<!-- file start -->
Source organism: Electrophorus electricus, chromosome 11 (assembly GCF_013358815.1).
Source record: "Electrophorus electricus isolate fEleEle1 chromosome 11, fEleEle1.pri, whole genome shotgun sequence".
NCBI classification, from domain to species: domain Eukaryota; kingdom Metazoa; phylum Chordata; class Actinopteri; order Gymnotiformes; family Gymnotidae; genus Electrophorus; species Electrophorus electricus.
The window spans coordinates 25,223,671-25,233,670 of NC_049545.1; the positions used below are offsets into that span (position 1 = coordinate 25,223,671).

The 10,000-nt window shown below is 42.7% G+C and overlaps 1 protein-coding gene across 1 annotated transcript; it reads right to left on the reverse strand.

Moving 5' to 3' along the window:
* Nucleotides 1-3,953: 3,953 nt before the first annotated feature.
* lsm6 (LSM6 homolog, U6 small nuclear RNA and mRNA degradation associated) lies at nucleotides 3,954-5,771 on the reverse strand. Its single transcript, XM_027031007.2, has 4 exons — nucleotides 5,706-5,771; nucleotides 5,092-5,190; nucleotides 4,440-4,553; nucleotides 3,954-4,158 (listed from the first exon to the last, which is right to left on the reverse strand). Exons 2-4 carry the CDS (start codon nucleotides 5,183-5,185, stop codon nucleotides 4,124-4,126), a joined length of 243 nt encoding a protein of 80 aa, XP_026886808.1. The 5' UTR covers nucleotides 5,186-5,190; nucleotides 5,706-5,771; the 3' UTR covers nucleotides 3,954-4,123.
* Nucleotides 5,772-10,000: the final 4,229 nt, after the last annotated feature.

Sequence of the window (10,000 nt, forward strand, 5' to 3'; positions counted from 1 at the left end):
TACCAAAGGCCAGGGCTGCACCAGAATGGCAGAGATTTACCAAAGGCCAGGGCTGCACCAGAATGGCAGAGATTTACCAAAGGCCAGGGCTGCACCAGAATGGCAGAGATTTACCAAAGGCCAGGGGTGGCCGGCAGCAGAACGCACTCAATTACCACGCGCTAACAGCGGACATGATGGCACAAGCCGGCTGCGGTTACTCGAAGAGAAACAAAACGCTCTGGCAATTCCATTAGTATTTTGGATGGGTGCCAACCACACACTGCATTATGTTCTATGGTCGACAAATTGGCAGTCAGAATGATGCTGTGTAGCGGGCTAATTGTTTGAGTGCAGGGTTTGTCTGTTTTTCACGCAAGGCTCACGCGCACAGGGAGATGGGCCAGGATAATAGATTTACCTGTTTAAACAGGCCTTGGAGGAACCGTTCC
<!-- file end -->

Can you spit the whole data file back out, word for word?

Source organism: Electrophorus electricus, chromosome 11 (assembly GCF_013358815.1).
Source record: "Electrophorus electricus isolate fEleEle1 chromosome 11, fEleEle1.pri, whole genome shotgun sequence".
NCBI classification, from domain to species: domain Eukaryota; kingdom Metazoa; phylum Chordata; class Actinopteri; order Gymnotiformes; family Gymnotidae; genus Electrophorus; species Electrophorus electricus.
The window spans coordinates 25,223,671-25,233,670 of NC_049545.1; the positions used below are offsets into that span (position 1 = coordinate 25,223,671).

The 10,000-nt window shown below is 42.7% G+C and overlaps 1 protein-coding gene across 1 annotated transcript; it reads right to left on the reverse strand.

Moving 5' to 3' along the window:
* Nucleotides 1-3,953: 3,953 nt before the first annotated feature.
* lsm6 (LSM6 homolog, U6 small nuclear RNA and mRNA degradation associated) lies at nucleotides 3,954-5,771 on the reverse strand. Its single transcript, XM_027031007.2, has 4 exons — nucleotides 5,706-5,771; nucleotides 5,092-5,190; nucleotides 4,440-4,553; nucleotides 3,954-4,158 (listed from the first exon to the last, which is right to left on the reverse strand). Exons 2-4 carry the CDS (start codon nucleotides 5,183-5,185, stop codon nucleotides 4,124-4,126), a joined length of 243 nt encoding a protein of 80 aa, XP_026886808.1. The 5' UTR covers nucleotides 5,186-5,190; nucleotides 5,706-5,771; the 3' UTR covers nucleotides 3,954-4,123.
* Nucleotides 5,772-10,000: the final 4,229 nt, after the last annotated feature.

Sequence of the window (10,000 nt, forward strand, 5' to 3'; positions counted from 1 at the left end):
TACCAAAGGCCAGGGCTGCACCAGAATGGCAGAGATTTACCAAAGGCCAGGGCTGCACCAGAATGGCAGAGATTTACCAAAGGCCAGGGCTGCACCAGAATGGCAGAGATTTACCAAAGGCCAGGGGTGGCCGGCAGCAGAACGCACTCAATTACCACGCGCTAACAGCGGACATGATGGCACAAGCCGGCTGCGGTTACTCGAAGAGAAACAAAACGCTCTGGCAATTCCATTAGTATTTTGGATGGGTGCCAACCACACACTGCATTATGTTCTATGGTCGACAAATTGGCAGTCAGAATGATGCTGTGTAGCGGGCTAATTGTTTGAGTGCAGGGTTTGTCTGTTTTTCACGCAAGGCTCACGCGCACAGGGAGATGGGCCAGGATAATAGATTTACCTGTTTAAACAGGCCTTGGAGGAACCGTTCC